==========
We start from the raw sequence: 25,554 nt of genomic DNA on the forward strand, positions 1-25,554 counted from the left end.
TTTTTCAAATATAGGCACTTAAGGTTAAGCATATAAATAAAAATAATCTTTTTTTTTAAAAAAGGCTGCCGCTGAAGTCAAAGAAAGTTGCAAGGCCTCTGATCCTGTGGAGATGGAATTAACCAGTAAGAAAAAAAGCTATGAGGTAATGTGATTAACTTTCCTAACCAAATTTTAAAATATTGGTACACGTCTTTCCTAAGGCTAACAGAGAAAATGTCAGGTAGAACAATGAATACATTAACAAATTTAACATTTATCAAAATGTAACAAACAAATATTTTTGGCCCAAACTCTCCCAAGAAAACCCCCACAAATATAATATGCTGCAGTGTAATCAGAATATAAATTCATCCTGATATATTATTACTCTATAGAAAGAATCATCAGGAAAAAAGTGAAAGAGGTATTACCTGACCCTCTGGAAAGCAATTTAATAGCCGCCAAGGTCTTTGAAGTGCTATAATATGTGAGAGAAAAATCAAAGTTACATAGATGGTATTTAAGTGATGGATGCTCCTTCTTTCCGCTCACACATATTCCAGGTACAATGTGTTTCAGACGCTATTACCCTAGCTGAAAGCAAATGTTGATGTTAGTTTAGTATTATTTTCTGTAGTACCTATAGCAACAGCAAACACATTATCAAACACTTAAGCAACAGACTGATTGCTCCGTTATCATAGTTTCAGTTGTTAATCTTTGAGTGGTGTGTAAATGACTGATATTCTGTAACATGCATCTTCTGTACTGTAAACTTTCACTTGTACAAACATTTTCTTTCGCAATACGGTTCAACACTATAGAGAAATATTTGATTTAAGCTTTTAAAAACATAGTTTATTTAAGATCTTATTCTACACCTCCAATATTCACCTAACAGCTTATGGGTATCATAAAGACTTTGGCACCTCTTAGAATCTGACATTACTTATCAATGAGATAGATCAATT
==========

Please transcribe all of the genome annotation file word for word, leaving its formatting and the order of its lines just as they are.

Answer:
We start from the raw sequence: 25,554 nt of genomic DNA on the forward strand, positions 1-25,554 counted from the left end.
TTTTTCAAATATAGGCACTTAAGGTTAAGCATATAAATAAAAATAATCTTTTTTTTTAAAAAAGGCTGCCGCTGAAGTCAAAGAAAGTTGCAAGGCCTCTGATCCTGTGGAGATGGAATTAACCAGTAAGAAAAAAAGCTATGAGGTAATGTGATTAACTTTCCTAACCAAATTTTAAAATATTGGTACACGTCTTTCCTAAGGCTAACAGAGAAAATGTCAGGTAGAACAATGAATACATTAACAAATTTAACATTTATCAAAATGTAACAAACAAATATTTTTGGCCCAAACTCTCCCAAGAAAACCCCCACAAATATAATATGCTGCAGTGTAATCAGAATATAAATTCATCCTGATATATTATTACTCTATAGAAAGAATCATCAGGAAAAAAGTGAAAGAGGTATTACCTGACCCTCTGGAAAGCAATTTAATAGCCGCCAAGGTCTTTGAAGTGCTATAATATGTGAGAGAAAAATCAAAGTTACATAGATGGTATTTAAGTGATGGATGCTCCTTCTTTCCGCTCACACATATTCCAGGTACAATGTGTTTCAGACGCTATTACCCTAGCTGAAAGCAAATGTTGATGTTAGTTTAGTATTATTTTCTGTAGTACCTATAGCAACAGCAAACACATTATCAAACACTTAAGCAACAGACTGATTGCTCCGTTATCATAGTTTCAGTTGTTAATCTTTGAGTGGTGTGTAAATGACTGATATTCTGTAACATGCATCTTCTGTACTGTAAACTTTCACTTGTACAAACATTTTCTTTCGCAATACGGTTCAACACTATAGAGAAATATTTGATTTAAGCTTTTAAAAACATAGTTTATTTAAGATCTTATTCTACACCTCCAATATTCACCTAACAGCTTATGGGTATCATAAAGACTTTGGCACCTCTTAGAATCTGACATTACTTATCAATGAGATAGATCAATT